Cosy Scottish Winter Breaks
Scotland may not be of a tropical climate, but the country does not shy away from exciting activities during the colder months. So dig out your hats, scarves and cosiest pair of boots, because Scotland’s winter activities are not ones to be missed!
1. St Andrew’s Day
A national bank holiday in Scotland, St Andrew’s Day celebrates Scotland’s very own patron saint. Falling on the 30th of November, the day truly kicks off winter in the country. Want to be totally immersed, head to St Andrews where they’re sure to be celebrating with all-things Scotland such as food, music, dancing, recitations, and more!
2. Highland hikes
If you would much rather relax at a slower pace, then all of the scenic walks you checked out in summer will now have a magical dusting of snow, that just adds a little something to them. Head up to Highland Perthshire and take in the views from The Hermitage walk at Dunkeld, or stay in Perth City and take a stroll up Kinnoull Hill to catch the winter sunset over the city centre – just be sure to make your way down before it gets too dark!
3. Warm yourself up with whisky!
Scotland is not short of distilleries and with them being dotted all over the country there’s sure to be one near the property you’re staying in. Warm yourself up with a wee dram in the winter and you might even catch an informative distillery tour! If there’s a gift shop, you can even get some Christmas presents sorted! Check out your chosen distilleries winter opening hours if you’re planning a trip though, as they may vary!
4. Art galleries and museums
If you’re more comfortable indoors during the colder months, why not soak up the local history and culture at a museum or art gallery? Glasgow, in particular, has an array of choice and many of these are donation as an entry fee – making your trip pretty budget friendly!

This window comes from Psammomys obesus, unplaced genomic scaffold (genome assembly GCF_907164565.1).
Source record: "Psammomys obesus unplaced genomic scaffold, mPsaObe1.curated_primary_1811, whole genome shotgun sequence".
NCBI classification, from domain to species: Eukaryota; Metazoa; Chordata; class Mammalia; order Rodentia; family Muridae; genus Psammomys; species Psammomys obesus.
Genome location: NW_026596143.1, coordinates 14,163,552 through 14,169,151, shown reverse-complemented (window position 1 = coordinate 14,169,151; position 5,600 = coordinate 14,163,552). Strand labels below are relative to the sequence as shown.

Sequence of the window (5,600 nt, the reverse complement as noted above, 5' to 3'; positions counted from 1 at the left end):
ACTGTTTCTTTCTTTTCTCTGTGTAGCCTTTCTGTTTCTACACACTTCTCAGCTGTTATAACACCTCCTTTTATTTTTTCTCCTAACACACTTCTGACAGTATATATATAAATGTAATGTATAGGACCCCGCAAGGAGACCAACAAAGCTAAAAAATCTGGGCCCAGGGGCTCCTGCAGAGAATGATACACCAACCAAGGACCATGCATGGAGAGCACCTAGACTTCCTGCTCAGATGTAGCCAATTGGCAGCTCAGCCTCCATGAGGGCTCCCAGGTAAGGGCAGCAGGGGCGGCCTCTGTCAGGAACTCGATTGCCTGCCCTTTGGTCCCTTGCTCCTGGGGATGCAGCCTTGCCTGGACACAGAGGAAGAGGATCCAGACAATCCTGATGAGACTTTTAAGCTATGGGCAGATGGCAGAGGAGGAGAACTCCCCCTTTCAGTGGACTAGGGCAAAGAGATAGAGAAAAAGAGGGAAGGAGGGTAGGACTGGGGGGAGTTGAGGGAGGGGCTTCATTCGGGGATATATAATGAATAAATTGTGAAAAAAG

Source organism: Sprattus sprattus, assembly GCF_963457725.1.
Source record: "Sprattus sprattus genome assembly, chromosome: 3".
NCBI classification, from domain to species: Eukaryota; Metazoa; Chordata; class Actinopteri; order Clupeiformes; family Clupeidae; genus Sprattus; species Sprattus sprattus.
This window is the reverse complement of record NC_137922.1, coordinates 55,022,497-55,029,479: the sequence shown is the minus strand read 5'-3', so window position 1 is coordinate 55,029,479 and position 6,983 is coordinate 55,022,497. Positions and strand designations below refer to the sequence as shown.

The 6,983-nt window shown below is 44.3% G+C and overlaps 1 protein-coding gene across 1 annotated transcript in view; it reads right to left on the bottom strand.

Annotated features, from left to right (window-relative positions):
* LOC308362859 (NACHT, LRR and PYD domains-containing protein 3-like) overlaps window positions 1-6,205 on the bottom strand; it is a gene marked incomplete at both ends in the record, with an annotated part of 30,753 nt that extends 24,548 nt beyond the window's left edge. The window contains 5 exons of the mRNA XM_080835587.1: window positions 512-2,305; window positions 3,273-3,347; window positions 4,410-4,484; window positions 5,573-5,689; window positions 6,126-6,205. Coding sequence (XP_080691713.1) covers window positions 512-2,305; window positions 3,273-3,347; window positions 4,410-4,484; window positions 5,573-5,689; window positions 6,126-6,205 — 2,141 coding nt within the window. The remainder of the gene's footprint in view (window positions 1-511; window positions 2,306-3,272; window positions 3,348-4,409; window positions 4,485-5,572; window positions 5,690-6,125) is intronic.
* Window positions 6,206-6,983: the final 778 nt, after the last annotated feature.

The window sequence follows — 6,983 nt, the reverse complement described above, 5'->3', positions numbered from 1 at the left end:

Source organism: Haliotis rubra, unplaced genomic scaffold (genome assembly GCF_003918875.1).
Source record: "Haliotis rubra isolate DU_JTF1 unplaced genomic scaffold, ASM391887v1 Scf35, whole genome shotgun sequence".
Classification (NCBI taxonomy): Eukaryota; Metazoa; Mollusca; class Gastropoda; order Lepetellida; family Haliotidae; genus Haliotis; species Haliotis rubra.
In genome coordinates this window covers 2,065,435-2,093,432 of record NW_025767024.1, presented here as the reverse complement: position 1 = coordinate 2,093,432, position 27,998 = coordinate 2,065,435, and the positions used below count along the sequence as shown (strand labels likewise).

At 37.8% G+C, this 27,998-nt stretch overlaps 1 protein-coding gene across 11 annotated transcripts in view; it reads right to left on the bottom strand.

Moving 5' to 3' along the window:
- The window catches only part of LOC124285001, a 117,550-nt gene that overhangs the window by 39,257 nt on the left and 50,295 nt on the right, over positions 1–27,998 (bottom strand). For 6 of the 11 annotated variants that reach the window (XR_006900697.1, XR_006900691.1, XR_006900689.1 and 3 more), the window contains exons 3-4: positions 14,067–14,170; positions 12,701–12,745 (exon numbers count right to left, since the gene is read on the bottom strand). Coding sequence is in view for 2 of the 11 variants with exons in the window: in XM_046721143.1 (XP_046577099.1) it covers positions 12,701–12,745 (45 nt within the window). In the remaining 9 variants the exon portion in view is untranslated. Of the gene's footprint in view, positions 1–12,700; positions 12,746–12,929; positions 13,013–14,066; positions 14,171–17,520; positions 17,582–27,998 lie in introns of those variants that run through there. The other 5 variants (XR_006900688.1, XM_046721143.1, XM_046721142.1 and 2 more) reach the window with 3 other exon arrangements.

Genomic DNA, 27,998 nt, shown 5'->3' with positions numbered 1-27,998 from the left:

5. The Northern Lights
Combine Scotland’s long winter evenings, a rare crisp, clear night, and being up North with very little light pollution and you might just see the Northern Lights! Follow @AuroraWatchUK on Twitter or download their app for alerts on the Aurora Borealis activity levels. Remember, it can get very cold at night so be sure to wrap up warm! Why not bring yourself a wee hot chocolate and sit under the stars while you wait to see if you can catch a glimpse!
6. Wildlife watching
If you’re venturing up into the hills then be sure to bring your binoculars and be on the ball as you may see something shifting in the snow… Ptarmigan is the only bird in the UK to turn completely white in winter and resides up in the mountains – where you’ll also find arctic hares! If you want to stay in the lower levels, then the winter birds are something spectacular in themselves, find out more from Wilderness Scotland, here.
7. Burn’s Night
Burn’s Night celebrates Scotland’s most famous poet, Robert (Rabbie) Burns! Rabbie is the national poet of Scotland, known worldwide, the 25th January, his birthday, honours his life and work with a Burns Supper. If you want a fully Scottish experience, then book yourself in for a Burns Supper featuring a feast of haggis, piped in and addressed by speaker, recitals of Burns’ work, and a Toast to the Lassies which has a, often cheeky, reply!Back to all news